How to Avoid Your Photo Being a Dark Silhouette

If you've taken photographs that turn out as dark silhouettes with a nicely exposed background, you've got the wrong exposure and it's easy to get it right. This is a common result from excessive backlighting and there are various methods for compensating. The method below assumes you do not have "fill flash" capacity and that your exposure setting is for center of image only, not multipoint exposure metering. On very simple cameras, especially low end digital models, this method should work on the full auto setting (usually a green box on the dial).

Steps

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    Use a camera that allows you to press the shutter button halfway without taking the picture - try it. If you can do this, that's the point where the camera has set the exposure in most "full auto mode" cameras.
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    When the subject (person) comes out too dark, the camera has looked at the light background and set the exposure to capture that instead of your subject. Move in close to your subject so that the camera can't see the light background (light background should not be visible in the viewfinder).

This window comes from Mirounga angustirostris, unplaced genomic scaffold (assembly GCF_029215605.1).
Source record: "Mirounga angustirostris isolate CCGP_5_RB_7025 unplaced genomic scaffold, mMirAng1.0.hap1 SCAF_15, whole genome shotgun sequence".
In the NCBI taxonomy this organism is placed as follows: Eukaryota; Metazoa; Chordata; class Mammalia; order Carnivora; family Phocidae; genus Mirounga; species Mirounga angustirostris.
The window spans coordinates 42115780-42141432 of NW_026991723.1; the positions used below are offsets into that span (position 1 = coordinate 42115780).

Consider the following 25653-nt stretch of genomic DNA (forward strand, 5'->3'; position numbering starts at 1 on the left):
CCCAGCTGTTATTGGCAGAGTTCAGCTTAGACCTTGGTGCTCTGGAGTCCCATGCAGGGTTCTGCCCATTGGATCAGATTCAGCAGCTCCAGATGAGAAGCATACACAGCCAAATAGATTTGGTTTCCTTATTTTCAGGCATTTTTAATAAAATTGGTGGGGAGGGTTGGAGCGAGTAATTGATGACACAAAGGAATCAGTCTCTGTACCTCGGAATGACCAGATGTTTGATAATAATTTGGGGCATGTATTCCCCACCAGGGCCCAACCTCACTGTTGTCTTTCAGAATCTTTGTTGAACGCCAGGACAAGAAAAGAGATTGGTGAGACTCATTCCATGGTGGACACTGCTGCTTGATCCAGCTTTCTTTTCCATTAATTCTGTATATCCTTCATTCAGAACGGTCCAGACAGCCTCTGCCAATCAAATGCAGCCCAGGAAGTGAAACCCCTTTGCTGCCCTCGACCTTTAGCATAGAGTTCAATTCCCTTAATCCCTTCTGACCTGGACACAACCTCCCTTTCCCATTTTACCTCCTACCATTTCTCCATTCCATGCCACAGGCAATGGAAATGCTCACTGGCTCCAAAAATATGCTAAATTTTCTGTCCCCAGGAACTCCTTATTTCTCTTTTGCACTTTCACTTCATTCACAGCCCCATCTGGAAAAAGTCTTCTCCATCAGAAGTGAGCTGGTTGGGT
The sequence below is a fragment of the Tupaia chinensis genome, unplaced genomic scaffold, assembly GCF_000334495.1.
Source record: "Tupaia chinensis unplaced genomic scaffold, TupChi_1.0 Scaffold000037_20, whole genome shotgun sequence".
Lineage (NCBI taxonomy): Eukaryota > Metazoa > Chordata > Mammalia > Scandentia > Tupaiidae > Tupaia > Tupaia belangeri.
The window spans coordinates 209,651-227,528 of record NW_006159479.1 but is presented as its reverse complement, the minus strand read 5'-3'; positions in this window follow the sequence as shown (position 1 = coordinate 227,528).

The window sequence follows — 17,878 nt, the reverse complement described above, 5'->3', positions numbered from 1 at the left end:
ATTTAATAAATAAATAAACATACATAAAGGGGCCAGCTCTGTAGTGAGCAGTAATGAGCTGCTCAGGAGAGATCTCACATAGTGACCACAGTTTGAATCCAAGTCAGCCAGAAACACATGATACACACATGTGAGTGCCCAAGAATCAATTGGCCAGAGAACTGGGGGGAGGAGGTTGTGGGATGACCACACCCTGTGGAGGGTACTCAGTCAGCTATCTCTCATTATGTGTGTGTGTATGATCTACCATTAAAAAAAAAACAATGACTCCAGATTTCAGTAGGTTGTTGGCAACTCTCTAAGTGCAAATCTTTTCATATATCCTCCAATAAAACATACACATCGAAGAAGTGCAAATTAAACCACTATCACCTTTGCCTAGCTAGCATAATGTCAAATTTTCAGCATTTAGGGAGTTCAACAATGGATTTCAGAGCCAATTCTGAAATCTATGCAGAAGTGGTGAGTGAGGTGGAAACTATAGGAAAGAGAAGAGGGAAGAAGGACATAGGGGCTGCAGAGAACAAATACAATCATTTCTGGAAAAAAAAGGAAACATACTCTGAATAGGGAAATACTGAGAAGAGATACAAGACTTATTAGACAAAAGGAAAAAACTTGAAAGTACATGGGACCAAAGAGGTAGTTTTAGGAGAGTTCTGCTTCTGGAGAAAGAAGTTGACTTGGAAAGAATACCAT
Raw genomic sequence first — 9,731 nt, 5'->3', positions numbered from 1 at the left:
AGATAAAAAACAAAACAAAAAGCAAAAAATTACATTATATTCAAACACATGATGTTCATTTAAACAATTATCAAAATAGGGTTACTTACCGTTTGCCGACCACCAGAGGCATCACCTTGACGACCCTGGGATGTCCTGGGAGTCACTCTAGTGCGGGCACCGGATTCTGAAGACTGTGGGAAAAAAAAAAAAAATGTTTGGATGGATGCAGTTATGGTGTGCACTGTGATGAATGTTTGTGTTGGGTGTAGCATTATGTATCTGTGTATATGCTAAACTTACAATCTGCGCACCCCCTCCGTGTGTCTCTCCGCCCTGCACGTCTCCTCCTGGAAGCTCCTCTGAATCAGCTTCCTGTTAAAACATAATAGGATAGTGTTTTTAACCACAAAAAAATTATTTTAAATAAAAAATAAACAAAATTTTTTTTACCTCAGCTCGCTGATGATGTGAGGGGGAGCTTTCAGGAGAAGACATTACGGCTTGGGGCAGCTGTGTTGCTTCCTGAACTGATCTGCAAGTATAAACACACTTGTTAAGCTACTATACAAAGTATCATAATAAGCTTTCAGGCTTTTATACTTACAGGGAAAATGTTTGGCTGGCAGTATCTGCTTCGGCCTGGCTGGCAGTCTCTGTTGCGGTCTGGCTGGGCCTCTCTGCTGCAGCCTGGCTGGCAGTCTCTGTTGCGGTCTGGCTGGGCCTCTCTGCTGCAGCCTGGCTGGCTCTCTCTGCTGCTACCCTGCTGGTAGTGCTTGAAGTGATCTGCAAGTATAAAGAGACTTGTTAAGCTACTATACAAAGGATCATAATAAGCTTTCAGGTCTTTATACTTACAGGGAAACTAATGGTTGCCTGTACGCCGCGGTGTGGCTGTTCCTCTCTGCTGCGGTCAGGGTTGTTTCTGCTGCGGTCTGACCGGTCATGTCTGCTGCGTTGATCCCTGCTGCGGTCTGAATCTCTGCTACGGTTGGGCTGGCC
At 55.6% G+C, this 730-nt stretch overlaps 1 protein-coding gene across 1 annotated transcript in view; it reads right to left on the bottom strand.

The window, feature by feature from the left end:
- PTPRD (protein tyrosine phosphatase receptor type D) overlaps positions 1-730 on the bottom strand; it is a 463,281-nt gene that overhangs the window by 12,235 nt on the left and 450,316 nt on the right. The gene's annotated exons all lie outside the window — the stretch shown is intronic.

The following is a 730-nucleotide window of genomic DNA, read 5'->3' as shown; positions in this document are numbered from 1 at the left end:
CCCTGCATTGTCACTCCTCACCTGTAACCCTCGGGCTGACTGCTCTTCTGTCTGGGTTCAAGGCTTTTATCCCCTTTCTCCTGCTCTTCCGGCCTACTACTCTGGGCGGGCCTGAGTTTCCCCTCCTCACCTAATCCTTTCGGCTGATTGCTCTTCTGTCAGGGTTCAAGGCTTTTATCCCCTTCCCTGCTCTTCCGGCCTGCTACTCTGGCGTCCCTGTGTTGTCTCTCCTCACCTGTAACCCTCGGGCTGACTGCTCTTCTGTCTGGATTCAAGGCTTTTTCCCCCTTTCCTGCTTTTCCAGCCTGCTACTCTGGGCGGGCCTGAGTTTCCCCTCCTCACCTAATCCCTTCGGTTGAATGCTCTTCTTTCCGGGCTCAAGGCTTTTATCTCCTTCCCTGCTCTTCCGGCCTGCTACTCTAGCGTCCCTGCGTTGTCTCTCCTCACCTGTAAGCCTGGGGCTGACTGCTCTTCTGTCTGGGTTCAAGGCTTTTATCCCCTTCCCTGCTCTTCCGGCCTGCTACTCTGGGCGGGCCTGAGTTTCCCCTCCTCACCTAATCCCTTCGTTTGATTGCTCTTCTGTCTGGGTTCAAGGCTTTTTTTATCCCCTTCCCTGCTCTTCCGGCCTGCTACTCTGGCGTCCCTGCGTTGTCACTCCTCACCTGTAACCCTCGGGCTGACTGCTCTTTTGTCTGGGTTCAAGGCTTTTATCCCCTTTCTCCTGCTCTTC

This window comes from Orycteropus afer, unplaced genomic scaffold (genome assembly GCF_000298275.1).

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    If you can't or don't want to go close to your subject - point the camera at the ground IN THE SHADE.
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    Press the shutter button halfway AND HOLD IT THERE.
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    Keep the shutter button half pressed - now move back and frame the picture how you want it to be.
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    Now press the shutter button all the way and take the picture.
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    Your subject will be correctly exposed. The bright background will almost certainly be over exposed - you can't have it both ways!

Tips

  • Look around for a better shooting angle to start with so the sun isn't behind your subject. Try to find an angle where the sun is behind / to the side of the photographer. That way the subjects will be illuminated but not squinting looking into the sun.
  • Snow or the sea will always give you a bright background even if you don't think it will - your eyes will compensate.
  • Another way to compensate if to use a fill flash to properly expose both the background and the foreground object. Many newer cameras do this automatically in full auto mode, others require some set up such as setting the camera to forced flash.

Warnings

  • Anything that is a reflecting surface will give a bright background and mean that you need to use a half-shutter to set the correct exposure.
  • Pressing the shutter halfway down will also lock the focus on most cameras. If you move too close to your subject, when you move back the subject may be blurry.

Article Info

Categories: Photography Lighting